Since the 1960s the trend in the industrialized world has been in the direction of the American model, with an increasing proportion of students entering higher education, but with stratification among institutions and major sub jects also increasing. Two quite separate market situations tend to develop: one for largely well to do students who can afford an expensive 4-year residential experience and another for largely moderate to lower income students who desire convenience and flexibility as they juggle school, family, and work. In most countries of Europe, for example, access to higher education is now possible from all secondary school tracks (including vocational tracks) and once rigorous secondary school leaving examinations have been relaxed to allow a larger flow of students into higher education. In addition, 3 year degrees have also become normative in many European countries. For these reasons, higher proportions of the age cohort now attend colleges and universities in countries like Australia and Korea than in the US. Over the last quarter century, the age of mass higher education has arrived throughout the developed world.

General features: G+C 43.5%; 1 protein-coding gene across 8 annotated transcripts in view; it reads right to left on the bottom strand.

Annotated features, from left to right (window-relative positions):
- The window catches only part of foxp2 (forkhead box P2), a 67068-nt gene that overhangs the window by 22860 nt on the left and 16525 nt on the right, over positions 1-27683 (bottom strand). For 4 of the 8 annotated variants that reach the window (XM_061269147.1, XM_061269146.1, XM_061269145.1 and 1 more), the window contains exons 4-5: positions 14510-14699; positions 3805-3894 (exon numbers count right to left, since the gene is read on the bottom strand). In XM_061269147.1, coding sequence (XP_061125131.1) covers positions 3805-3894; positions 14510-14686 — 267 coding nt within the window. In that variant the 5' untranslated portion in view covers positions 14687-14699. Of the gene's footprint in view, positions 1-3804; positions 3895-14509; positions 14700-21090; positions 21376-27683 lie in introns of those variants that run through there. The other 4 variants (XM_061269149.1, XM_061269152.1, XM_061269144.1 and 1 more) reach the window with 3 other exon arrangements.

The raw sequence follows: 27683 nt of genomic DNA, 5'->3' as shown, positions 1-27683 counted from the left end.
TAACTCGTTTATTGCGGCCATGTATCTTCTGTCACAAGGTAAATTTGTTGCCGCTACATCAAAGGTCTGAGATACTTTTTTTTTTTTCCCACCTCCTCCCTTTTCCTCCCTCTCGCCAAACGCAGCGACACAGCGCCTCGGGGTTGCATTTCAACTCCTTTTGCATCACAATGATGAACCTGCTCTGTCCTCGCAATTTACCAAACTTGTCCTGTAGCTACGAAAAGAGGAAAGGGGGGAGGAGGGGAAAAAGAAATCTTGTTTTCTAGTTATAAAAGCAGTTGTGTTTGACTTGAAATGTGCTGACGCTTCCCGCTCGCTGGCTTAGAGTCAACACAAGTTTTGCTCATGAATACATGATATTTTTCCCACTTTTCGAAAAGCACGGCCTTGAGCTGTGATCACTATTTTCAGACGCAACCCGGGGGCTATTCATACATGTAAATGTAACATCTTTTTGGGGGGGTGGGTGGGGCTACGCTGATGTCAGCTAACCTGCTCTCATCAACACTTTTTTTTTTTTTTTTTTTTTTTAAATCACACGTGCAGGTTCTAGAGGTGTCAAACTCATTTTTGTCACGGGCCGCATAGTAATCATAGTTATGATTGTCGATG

- Bell, D. (1973) The Coming of Post Industrial Society: An Essay in Social Forecasting. Basic Books, New York.
- Kerr, C. (1963) The Uses of the University. Harper & Row, New York.
- McClelland, C. (1980) State, Society, and University in Germany, 1700-1914. Cambridge University
- Press, Cambridge.
- Marrou, H. (1982 ) A History of Education in Antiquity. University of Wisconsin Press, Madison.
- Rashdall, H. (1936 ) The Universities of Europe in the Middle Ages, 1. Ed. F. M. Powicke & A. B. Emden. Oxford University Press, Oxford.